In response to the possible limitation of the study to the identification of total costs to meet capital facilities included in comprehensive plans, the Carnegie Group stated that to have any public value, the study had to identify what portion of the projected capital costs was required by higher standards in the comprehensive plans and what portion was required by local governments just to stay even with growth. The Council reversed its earlier position and agreed to assign capital costs to one of three categories: "catch-up," keep up" and "capacity." "Catch-up" is the cost of achieving standards set in the plans. "Keep up" covers all the maintenance costs for capital facilities. "Capacity" is the cost of building new facilities required by growth. Without this key decision to break costs into one of these three categories, the entire infrastructure report would have been a depressing documentation of a seemingly unending demand for more, more, more.
Details - Briefly
The Carnegie Group analysis assumes that both capacity and catch-up costs reflect costs of growth. While some catch-up costs reflect costs of higher standards for public services, the local plans reveal that in some significant spending areas, levels of service will decline. The Carnegie review assumes these declines to at least balance any increase in levels of service. Consequently, the Carnegie review considers all catch-up costs to be the result of recent growth. When these costs are added to capacity costs, the cost of growth to be paid over the next six years totals $449 million. The Carnegie review then deducts from this total all payments which will not be paid by taxpayers, e.g., impact fees. These total $91 million or about 20% of the costs of growth. The cost to taxpayers, $358 million, is then divided by the estimated 100,000 taxpayers in the county to determine an average cost per taxpayer for each of the next six years. This annual average cost comes to $596.
The Carnegie analysis acknowledges that actual payment will be extended over more than six years and that the projected population increase will reduce the cost per taxpayer. However, the longer payment period will not change the total taxpayer burden. Moreover, so long as population growth continues, any decline in costs per taxpayer resulting from the increased number of taxpayers will be more than off-set by the continual need for still more infrastructure and taxes to pay for it.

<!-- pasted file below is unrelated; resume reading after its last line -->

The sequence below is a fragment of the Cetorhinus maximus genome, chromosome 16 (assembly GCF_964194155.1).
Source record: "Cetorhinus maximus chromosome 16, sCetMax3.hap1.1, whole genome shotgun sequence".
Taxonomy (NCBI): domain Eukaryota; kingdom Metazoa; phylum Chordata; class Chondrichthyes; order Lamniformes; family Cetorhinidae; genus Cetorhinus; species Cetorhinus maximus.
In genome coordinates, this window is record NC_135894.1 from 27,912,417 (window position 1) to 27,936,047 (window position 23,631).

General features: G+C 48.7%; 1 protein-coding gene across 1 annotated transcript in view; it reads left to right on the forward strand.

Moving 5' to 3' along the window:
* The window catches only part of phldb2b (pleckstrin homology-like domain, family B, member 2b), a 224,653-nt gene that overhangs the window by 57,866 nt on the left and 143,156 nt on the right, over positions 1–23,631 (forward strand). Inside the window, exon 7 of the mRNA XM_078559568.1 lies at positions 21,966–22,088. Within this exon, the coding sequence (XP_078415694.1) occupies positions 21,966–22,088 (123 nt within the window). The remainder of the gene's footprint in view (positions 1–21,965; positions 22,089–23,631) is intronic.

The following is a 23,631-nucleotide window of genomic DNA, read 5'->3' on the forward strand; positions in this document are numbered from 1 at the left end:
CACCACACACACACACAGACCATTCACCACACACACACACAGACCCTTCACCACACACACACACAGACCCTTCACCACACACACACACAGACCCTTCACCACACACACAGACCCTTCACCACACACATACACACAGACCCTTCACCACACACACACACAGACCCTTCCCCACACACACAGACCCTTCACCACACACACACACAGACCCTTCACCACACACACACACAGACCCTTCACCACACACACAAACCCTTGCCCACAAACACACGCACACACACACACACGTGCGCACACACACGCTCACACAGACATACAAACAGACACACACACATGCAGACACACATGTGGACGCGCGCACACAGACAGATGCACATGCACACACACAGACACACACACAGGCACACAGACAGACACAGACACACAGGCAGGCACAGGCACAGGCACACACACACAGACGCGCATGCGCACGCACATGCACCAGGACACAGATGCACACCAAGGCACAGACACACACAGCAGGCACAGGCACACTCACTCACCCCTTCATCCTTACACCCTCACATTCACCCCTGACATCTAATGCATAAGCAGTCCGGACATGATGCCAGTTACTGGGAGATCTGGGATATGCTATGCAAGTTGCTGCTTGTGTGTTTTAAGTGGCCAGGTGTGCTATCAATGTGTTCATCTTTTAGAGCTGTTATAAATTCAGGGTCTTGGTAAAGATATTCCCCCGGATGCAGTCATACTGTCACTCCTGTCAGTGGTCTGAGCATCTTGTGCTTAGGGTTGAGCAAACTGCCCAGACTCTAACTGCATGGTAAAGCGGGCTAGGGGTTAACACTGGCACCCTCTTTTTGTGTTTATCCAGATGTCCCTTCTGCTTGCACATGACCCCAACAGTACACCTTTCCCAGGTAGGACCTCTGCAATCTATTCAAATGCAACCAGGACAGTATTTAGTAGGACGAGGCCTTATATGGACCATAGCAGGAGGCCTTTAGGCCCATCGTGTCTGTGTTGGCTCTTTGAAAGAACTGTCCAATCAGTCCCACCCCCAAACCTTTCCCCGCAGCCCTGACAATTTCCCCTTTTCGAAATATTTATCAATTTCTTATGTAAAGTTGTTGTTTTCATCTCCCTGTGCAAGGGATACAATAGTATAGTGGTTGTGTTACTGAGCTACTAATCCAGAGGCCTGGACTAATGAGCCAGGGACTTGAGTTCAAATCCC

Just Say "NO"
Onward - to Stability
Second, this work needs to be continued. It would be useful to determine more precisely what portion of catch-up costs results from higher standards and what portion is required as a result of recent growth. The report needs to be expanded to include projected operating costs, not just capital costs. Finally, TRPC needs to translate this cost information into tax burdens, based on the manner in which capital-improvement plans will be financed and on projected increases in tax revenues from population growth.
Third, local governments need to prepare their own interpretations of the cost information to determine the costs of growth within the separate jurisdictions. They then need to consider what, if any, subsidies for growth are justified and eliminate the rest.
Fourth, the costs over the next six years must be related to anticipated costs of growth over the foreseeable future. Will comparable expenditure be required every six years just for facilities and services to stay even with growth? If so, how will local tax burdens increase in the future?
Fifth, local governments need to consider how policies to shift all or most costs of growth onto growth will affect growth rates and, therefore, future capital and operating costs. Population projections based on fairness in financing rather than the mindless trend projection of the state will help us achieve a desired rather than an inevitable future.
Better? Yes and Maybe
Will this wish list resolve all land- use, environmental, and related social issues of local governments? Obviously not. In theory, by making new development contingent on environmental enhancement, growth could result in true development, that is, an improved quality of life. However, at some point, this approach generates a major social question: If all costs of growth were to be paid by growth, would Thurston County eventually become an elite enclave like Boulder or Telluride, Colorado? Somewhere down the road, responsible residents will need to consider policies to assure that opposition to formless growth, malls, and sprawl does not shut the door on the excitement and dynamism of economic and social diversity. Better, however, that the region get a handle on growth now so that when this fight is fought, we will still have an environment worth fighting over.
Jerry Parker is a Pollution Prevention Specialist with the Washington State Department of Ecology and an active member of the Carnegie Group.